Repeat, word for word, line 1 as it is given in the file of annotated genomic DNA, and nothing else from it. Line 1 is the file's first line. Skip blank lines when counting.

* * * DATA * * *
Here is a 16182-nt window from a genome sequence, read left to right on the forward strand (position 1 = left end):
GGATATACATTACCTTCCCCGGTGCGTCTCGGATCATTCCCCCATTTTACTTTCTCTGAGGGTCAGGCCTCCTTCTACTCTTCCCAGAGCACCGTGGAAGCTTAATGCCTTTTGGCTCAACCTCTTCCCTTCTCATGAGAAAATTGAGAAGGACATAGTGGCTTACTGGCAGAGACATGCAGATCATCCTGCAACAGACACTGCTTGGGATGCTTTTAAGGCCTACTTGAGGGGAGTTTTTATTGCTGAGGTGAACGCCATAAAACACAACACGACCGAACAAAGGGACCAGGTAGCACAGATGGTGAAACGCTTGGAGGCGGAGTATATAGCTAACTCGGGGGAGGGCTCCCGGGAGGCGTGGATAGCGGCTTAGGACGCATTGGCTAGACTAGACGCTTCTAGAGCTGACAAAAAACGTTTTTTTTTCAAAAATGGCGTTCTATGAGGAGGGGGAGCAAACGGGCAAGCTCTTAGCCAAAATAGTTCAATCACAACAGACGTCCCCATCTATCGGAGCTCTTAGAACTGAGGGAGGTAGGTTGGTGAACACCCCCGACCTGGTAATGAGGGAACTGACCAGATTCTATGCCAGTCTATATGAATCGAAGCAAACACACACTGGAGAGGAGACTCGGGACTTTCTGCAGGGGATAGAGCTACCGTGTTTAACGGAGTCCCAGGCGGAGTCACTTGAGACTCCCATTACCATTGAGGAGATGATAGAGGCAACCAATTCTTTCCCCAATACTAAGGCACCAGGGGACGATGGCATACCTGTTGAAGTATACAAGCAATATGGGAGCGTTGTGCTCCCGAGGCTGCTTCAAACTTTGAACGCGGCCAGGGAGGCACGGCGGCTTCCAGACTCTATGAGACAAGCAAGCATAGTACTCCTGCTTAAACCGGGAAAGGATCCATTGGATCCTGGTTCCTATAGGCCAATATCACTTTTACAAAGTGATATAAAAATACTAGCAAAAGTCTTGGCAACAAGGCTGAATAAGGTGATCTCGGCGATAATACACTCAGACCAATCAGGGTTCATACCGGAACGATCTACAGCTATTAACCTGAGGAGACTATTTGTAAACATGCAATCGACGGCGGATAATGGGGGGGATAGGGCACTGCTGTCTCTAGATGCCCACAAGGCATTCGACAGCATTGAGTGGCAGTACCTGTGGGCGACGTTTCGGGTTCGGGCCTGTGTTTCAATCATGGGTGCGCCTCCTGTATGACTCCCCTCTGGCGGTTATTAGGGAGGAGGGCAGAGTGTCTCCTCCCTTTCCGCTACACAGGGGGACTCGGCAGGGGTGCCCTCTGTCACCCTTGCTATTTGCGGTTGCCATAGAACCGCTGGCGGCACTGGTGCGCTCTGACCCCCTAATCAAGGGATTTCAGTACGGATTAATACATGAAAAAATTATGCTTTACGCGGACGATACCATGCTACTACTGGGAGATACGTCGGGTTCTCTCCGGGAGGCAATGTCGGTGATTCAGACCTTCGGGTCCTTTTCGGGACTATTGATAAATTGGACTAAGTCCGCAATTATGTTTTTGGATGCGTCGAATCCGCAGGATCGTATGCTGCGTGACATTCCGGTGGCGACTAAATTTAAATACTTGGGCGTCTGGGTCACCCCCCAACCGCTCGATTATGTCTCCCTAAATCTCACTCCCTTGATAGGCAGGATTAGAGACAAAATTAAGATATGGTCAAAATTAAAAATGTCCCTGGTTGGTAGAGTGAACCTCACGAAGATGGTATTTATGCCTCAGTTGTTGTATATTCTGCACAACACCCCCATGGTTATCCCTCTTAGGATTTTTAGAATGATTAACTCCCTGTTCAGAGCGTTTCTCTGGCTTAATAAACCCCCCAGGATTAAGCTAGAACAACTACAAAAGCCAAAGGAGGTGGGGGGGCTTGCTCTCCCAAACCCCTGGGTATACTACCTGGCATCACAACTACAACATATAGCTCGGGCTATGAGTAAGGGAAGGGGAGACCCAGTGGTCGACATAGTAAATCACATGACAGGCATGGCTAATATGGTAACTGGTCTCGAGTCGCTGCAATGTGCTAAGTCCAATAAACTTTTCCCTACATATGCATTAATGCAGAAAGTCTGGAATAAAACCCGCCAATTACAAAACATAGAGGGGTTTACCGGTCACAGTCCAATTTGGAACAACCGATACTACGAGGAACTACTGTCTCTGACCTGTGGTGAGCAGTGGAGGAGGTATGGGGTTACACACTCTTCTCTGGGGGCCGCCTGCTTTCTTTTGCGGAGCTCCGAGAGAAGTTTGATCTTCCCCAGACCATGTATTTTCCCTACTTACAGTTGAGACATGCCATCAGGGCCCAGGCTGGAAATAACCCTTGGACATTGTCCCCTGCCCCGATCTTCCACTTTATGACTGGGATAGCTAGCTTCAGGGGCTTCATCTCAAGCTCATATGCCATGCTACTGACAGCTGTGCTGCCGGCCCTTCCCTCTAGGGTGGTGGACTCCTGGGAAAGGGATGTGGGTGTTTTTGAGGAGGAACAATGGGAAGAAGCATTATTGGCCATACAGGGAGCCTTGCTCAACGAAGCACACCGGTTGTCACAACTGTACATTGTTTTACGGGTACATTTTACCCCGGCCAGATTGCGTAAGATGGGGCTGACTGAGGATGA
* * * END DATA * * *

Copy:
Here is a 16182-nt window from a genome sequence, read left to right on the forward strand (position 1 = left end):